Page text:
Many beef producers in Illinois will find little to celebrate during Beef Month. A supply glut, production problems due to weather conditions and COVID-19 have taken a toll on the industry.
“I’m trying to put a positive spin on things, but right now the sentiment of most cattle producers is pretty negative,” said Travis Meteer, a University of Illinois Extension beef educator. “There are more challenges than opportunities right now.”
The state beef cow herd has contracted over the past decade. According to the National Agricultural Statistics Service, the number of beef cows in Illinois has fallen from nearly 400,000 two years ago to about 378,000 in January 2020.
“In the last couple of years we’ve seen the beef industry in Illinois experience weather challenges,” said Jill Johnson of the Illinois Beef Association. “And they continue to fight against regulatory issues.”
The COVID-19 pandemic hasn’t helped. With restaurants forced to temporarily shut down inside dining, the market for high-quality meat has suffered.
“For those folks who have invested in genetics to produce premium cattle, those premiums will bounce back,” Meteer said. “But in the next month or two, they could be facing some pretty nasty break-even numbers.”
Regulatory issues also come into play. The Illinois Livestock Management Facilities Act was enacted in 1996 to strike a balance between rights of cattle producers and those of their non-farm neighbors. IBA and other farm organizations oppose measures to allow county governments to regulate livestock building construction.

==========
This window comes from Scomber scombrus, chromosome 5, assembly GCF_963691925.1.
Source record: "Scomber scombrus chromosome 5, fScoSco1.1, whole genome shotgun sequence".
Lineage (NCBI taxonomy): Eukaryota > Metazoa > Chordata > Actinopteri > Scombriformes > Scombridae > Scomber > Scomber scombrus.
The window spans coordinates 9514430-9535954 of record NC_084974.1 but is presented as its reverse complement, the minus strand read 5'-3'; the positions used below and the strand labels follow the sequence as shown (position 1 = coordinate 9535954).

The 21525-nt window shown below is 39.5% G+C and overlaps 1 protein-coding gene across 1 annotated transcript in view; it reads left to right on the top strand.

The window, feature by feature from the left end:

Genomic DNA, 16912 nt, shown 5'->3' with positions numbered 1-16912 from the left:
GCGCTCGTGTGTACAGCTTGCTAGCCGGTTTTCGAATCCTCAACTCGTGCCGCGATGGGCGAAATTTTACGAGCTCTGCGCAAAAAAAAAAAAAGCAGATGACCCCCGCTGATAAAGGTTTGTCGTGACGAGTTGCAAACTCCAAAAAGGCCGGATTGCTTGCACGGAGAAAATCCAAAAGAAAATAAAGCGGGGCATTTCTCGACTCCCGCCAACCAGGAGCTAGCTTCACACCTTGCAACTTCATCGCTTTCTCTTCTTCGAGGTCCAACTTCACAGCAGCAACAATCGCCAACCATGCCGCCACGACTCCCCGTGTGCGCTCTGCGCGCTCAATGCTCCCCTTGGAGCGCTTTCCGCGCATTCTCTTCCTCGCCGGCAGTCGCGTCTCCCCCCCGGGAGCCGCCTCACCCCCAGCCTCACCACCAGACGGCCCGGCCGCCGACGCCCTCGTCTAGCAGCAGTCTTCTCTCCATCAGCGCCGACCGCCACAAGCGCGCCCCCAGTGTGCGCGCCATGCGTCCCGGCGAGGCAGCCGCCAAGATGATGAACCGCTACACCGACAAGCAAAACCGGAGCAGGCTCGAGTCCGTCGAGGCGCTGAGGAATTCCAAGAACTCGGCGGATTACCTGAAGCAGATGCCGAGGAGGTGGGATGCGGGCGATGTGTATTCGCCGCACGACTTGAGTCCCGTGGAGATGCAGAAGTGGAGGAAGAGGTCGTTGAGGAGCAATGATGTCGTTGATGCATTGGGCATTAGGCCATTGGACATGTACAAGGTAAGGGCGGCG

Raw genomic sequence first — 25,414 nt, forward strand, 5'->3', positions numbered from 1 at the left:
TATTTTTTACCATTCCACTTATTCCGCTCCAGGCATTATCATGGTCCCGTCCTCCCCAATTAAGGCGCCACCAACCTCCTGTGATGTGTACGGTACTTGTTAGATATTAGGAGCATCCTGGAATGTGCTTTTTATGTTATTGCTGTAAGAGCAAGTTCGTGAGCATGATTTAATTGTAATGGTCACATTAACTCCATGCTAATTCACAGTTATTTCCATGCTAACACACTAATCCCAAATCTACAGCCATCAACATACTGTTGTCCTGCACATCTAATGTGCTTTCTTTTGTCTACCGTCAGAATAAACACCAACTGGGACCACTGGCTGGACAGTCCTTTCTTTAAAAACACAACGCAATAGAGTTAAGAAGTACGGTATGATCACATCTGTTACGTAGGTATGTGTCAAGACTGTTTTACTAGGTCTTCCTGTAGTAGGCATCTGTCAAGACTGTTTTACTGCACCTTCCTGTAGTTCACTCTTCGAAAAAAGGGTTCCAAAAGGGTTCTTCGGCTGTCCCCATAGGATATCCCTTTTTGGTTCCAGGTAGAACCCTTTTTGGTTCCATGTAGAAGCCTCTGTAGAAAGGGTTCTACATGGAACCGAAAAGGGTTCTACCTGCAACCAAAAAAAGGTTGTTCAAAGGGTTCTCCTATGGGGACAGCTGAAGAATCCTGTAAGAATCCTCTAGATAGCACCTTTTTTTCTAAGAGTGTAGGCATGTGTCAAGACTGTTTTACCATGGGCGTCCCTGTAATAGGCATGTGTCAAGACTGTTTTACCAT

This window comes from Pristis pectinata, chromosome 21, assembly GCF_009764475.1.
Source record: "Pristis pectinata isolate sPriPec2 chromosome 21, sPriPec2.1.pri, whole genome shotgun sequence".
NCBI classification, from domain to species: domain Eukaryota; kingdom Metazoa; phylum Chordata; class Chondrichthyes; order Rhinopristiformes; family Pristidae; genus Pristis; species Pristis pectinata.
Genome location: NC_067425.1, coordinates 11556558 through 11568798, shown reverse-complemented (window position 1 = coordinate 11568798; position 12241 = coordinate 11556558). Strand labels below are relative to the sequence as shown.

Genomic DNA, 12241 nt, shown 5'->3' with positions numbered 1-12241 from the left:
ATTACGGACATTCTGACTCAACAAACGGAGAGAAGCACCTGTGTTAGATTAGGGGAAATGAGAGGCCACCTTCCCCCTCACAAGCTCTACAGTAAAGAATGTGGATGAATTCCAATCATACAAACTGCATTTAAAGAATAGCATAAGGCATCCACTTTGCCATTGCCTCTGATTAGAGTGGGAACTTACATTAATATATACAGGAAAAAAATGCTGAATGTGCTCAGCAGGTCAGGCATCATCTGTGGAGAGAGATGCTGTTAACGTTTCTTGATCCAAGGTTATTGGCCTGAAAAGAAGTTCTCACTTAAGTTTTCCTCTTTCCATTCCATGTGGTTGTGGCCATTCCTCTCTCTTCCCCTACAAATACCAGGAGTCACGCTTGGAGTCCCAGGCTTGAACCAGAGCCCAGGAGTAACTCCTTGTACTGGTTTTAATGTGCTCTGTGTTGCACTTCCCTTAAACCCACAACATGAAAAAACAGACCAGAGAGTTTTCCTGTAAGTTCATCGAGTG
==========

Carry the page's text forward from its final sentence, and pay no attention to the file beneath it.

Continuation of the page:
“We want to make sure we protect the LMFA so beef producers can continue to build new facilities or expand them,” Johnson said. “The main priority is to protect that act, along with focusing on animal health priorities that are balanced.”
There have been relatively few complaints about expansion of the Veterinary Feed Directive, which regulates use of antibiotics in livestock. Still, IBA is vigilant.
“We see continued oversight in terms of the issue of antibiotics,” Johnson said. “We’re looking to make sure there’s a balanced approach that makes sense for everyone.”
Meteer said cattle producers are working to keep costs down while continuing to seek new marketing opportunities.
“There are a lot of challenges in the markets and lot of challenges with policy,” he said. “From a production standpoint, the story hasn’t changed. There is definitely a light at the end of the tunnel, hopefully.”